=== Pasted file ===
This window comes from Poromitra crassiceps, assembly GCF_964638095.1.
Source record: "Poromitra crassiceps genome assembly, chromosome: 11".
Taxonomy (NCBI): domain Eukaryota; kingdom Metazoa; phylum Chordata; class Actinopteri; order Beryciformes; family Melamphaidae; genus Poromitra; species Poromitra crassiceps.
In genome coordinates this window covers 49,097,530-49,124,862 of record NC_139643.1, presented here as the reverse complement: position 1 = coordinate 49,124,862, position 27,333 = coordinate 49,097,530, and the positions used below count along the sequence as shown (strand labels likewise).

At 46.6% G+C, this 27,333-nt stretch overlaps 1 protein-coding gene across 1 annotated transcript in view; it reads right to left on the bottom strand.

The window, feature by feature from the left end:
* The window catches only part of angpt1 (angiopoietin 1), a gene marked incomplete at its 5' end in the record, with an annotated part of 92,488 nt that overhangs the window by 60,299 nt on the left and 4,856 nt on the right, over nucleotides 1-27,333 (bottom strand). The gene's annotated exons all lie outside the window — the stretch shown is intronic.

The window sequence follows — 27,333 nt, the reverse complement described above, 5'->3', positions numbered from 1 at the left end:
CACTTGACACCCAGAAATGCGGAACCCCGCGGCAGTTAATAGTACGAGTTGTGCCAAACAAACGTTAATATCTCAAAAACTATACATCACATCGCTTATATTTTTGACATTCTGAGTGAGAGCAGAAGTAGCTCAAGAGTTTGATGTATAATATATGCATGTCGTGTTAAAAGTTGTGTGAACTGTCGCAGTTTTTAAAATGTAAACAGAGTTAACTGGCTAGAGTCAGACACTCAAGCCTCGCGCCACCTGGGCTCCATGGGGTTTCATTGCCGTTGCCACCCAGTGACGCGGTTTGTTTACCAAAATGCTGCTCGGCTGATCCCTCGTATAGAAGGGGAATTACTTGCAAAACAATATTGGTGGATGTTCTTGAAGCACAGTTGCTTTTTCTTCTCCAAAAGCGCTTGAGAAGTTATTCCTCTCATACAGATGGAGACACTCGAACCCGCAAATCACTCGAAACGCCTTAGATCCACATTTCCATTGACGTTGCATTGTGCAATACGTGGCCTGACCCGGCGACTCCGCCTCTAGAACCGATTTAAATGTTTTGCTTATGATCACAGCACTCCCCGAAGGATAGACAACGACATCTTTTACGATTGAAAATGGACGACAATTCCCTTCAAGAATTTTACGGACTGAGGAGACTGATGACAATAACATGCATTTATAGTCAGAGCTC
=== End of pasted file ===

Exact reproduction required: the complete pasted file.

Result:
This window comes from Poromitra crassiceps, assembly GCF_964638095.1.
Source record: "Poromitra crassiceps genome assembly, chromosome: 11".
Taxonomy (NCBI): domain Eukaryota; kingdom Metazoa; phylum Chordata; class Actinopteri; order Beryciformes; family Melamphaidae; genus Poromitra; species Poromitra crassiceps.
In genome coordinates this window covers 49,097,530-49,124,862 of record NC_139643.1, presented here as the reverse complement: position 1 = coordinate 49,124,862, position 27,333 = coordinate 49,097,530, and the positions used below count along the sequence as shown (strand labels likewise).

At 46.6% G+C, this 27,333-nt stretch overlaps 1 protein-coding gene across 1 annotated transcript in view; it reads right to left on the bottom strand.

The window, feature by feature from the left end:
* The window catches only part of angpt1 (angiopoietin 1), a gene marked incomplete at its 5' end in the record, with an annotated part of 92,488 nt that overhangs the window by 60,299 nt on the left and 4,856 nt on the right, over nucleotides 1-27,333 (bottom strand). The gene's annotated exons all lie outside the window — the stretch shown is intronic.

The window sequence follows — 27,333 nt, the reverse complement described above, 5'->3', positions numbered from 1 at the left end:
CACTTGACACCCAGAAATGCGGAACCCCGCGGCAGTTAATAGTACGAGTTGTGCCAAACAAACGTTAATATCTCAAAAACTATACATCACATCGCTTATATTTTTGACATTCTGAGTGAGAGCAGAAGTAGCTCAAGAGTTTGATGTATAATATATGCATGTCGTGTTAAAAGTTGTGTGAACTGTCGCAGTTTTTAAAATGTAAACAGAGTTAACTGGCTAGAGTCAGACACTCAAGCCTCGCGCCACCTGGGCTCCATGGGGTTTCATTGCCGTTGCCACCCAGTGACGCGGTTTGTTTACCAAAATGCTGCTCGGCTGATCCCTCGTATAGAAGGGGAATTACTTGCAAAACAATATTGGTGGATGTTCTTGAAGCACAGTTGCTTTTTCTTCTCCAAAAGCGCTTGAGAAGTTATTCCTCTCATACAGATGGAGACACTCGAACCCGCAAATCACTCGAAACGCCTTAGATCCACATTTCCATTGACGTTGCATTGTGCAATACGTGGCCTGACCCGGCGACTCCGCCTCTAGAACCGATTTAAATGTTTTGCTTATGATCACAGCACTCCCCGAAGGATAGACAACGACATCTTTTACGATTGAAAATGGACGACAATTCCCTTCAAGAATTTTACGGACTGAGGAGACTGATGACAATAACATGCATTTATAGTCAGAGCTC